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Product, price, place, purpose?

By Olivia Fairfield | Jun 30, 2017 2:07:57 PM

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We are in the middle of a business evolution. This week saw Danone, the multinational food product company, declare the complete repositioning of their business for the greater good.

The movement leading this change? Purpose.

 

Cynics could perceive purpose as just a communication fad and one simply for the comms team. However, purpose has been slowly shifting up the decision chain and is now debated at the C-suite in many financial services organisations. If you aren’t considering your purpose, you're misaligning your whole business strategy. It should be what drives you and your company.

As customers, Millennials and Generation Z are exceptionally environmentally conscious. These younger generations purchase and invest in purpose-led, sustainable companies, as we explained in last week’s blog (along with why they're now a key market segment). 75% say that it's fairly or very important that a company gives back to society instead of just making a profit. 

So if you’re stuck on where to start, we’ve outlined a brief guide on how to put your purpose into practice:

Back to basics

While it may seem obvious, reviewing your core business is essential to kick start your purpose-driven communication. “Start with the why” as Simon Sinek stated - reverting back to the core driver of why your business was created is a great place to start when reviewing your purpose.

Increasingly we are seeing companies articulate a purpose that goes beyond just delivering returns to shareholders – to create a sustainable company that adds value to each of its stakeholders. Although this could be at the expense of short term profits, research shows businesses that prioritise their purpose see a 10% growth year on year. 

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Teamwork leads the way

Once established, your purpose should be integrated through your team ethos. Employees are key. They live and breathe your brand story and need to be on board, so as to drive you towards your goal purpose. As Millennials rise through the ranks they want to work for companies with a strong purpose. In fact, Millennials would prioritise a sense of purpose and the company making a positive difference over growth or profits. 

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89 percent of all respondents in the HBR survey said companies with a shared sense of purpose would have greater employee satisfaction:

“It is more important that the purpose resonates with the employees than with the customers. If it doesn’t happen there, then the customers will [catch on] very quickly. And it has to matter to the supplier, and eventually to the community,” Raj Sisodia, author of Conscious Capitalism said.

Essentially: your comms piece will be worthless if your team isn’t upholding the values you are promoting (United Airlines, take note).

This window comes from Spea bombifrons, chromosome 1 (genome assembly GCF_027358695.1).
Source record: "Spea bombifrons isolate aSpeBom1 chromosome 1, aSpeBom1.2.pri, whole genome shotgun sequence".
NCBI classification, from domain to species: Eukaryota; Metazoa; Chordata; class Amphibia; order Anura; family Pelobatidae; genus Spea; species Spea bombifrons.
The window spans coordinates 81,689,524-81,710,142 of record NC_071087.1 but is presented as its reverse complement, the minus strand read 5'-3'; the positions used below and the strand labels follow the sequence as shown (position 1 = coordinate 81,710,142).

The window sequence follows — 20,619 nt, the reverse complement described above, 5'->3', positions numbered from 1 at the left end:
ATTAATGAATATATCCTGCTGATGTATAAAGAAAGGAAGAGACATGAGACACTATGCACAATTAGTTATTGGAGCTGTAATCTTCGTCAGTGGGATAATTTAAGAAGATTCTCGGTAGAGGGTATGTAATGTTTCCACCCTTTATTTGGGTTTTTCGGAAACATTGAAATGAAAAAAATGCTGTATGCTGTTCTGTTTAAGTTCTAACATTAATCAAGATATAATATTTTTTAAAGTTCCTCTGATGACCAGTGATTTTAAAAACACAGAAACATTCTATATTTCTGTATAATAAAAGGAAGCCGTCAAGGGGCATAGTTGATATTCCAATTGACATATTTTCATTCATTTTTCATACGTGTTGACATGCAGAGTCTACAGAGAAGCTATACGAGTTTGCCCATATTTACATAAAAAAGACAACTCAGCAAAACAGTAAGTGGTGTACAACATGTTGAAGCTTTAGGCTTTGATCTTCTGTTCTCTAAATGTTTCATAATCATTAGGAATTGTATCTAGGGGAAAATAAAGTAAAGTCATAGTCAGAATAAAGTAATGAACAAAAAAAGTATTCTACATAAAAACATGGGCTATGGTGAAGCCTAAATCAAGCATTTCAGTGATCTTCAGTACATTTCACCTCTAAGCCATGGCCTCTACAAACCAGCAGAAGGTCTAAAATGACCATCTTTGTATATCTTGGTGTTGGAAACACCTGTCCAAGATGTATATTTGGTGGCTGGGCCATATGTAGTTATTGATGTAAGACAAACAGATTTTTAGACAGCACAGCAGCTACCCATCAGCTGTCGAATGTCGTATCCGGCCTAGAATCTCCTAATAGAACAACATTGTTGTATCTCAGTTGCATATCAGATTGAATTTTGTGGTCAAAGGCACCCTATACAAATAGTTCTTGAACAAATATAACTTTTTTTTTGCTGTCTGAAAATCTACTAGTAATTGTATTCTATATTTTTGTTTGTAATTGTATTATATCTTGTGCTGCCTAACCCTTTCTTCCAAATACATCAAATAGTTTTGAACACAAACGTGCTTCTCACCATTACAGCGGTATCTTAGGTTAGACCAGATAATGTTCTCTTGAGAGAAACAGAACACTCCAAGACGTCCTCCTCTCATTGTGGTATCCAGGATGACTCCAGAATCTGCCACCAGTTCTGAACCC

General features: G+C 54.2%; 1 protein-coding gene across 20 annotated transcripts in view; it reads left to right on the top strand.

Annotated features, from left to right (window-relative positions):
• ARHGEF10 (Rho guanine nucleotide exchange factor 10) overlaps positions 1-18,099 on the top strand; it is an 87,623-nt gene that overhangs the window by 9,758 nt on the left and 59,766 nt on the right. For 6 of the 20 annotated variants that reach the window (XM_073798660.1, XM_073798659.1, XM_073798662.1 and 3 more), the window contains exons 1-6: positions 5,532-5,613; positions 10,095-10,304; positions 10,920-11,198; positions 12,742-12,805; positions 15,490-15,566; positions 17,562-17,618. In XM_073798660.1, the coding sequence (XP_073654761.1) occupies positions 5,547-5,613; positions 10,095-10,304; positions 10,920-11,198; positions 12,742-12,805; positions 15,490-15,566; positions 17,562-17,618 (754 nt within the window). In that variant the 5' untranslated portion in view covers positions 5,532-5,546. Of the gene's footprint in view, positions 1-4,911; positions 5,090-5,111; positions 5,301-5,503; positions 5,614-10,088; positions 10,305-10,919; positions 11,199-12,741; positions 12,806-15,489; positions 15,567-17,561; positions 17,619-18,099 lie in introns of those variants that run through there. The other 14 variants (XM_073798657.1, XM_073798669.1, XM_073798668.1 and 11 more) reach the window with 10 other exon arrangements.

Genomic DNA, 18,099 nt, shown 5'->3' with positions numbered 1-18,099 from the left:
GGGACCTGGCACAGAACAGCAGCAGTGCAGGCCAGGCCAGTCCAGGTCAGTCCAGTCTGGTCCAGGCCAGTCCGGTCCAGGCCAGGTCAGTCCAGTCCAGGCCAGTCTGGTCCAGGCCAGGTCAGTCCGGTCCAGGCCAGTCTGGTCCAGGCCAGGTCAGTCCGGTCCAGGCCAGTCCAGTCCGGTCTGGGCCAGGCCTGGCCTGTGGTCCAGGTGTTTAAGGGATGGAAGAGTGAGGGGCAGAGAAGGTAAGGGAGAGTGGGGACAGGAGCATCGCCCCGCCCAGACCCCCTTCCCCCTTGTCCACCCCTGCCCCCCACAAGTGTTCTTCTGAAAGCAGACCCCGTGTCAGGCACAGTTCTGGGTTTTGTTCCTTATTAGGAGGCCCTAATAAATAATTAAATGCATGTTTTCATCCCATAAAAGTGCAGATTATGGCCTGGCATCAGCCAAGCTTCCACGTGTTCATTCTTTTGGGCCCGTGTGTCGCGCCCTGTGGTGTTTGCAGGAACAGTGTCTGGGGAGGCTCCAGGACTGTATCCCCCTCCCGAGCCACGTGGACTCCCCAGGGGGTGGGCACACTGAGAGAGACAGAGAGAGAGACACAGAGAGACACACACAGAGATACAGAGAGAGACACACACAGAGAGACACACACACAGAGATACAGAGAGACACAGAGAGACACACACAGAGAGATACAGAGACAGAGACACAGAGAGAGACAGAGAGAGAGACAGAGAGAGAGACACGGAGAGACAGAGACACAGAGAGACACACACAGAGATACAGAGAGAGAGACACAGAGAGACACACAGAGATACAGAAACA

Telling the story

Spending millions on a multi-channel campaign is pointless if you haven’t got the basics right. Purpose is about your brand message and story so ask these questions when planning your comms strategy:

  1. What is my story?

If we consider the success of the new superfunds breaking into the market, the key to their success is not that they’re offering anything new compared to current funds, but that they are articulating their story better to their audience - Millennials.

  1. Who is telling the story?

These superfunds carefully place key spokespeople that their target audience can directly relate to – Millennials want to hear from Millennials, CEOs want to hear from CEOs.

  1. Are my communications creating a message that resonates with my audience?

These superfunds are tapping into Millennials’ most closely aligned products – tech, apps and "greenie bullsh*t". With Millennials now being the long-term investors due to their age these start-ups claim to “invest in where the world is going” which is music to millennials ears after consistently hearing of the golden age of years gone by from older generations.

Communications need to be authentic

Consumers are savvy. They can tell when they are being sold to – 43% of Millennials rank authenticity over content when consuming news. And 80% of consumers say “authenticity of content” is the most influential factor in their decision to become a follower of a brand. It isn’t enough to just state your purpose but you must follow through. 

An authentic purpose, combined with a strong story and genuine customer experience that reflect this is the winning combination. Be prepared to evolve, as the world changes, keep reviewing your purpose to align with your customers’ needs.

Short-termism is dead, visions rule

Change is coming – or more realistically, we are weathering the storm of a huge sustainability revolution. Constantly reviewing your business purpose, brand story and communications will weather-proof your business to sail through, safely. 

A sustainable business is more than just giving money to support the environment, it is one that can essentially ask itself: am I treating each one of my stakeholders correctly? A company with its purpose rooted in sustainability will be successful over the long term as it will continue to deliver value to its stakeholders.

 

As we approach the end of the financial year we must ask the question – where can I put my budget to keep ahead (or at least in line with) the future of communication? Our blog next week will help outline the top trends for the financial year ahead.

Topics: content marketing and thought leadership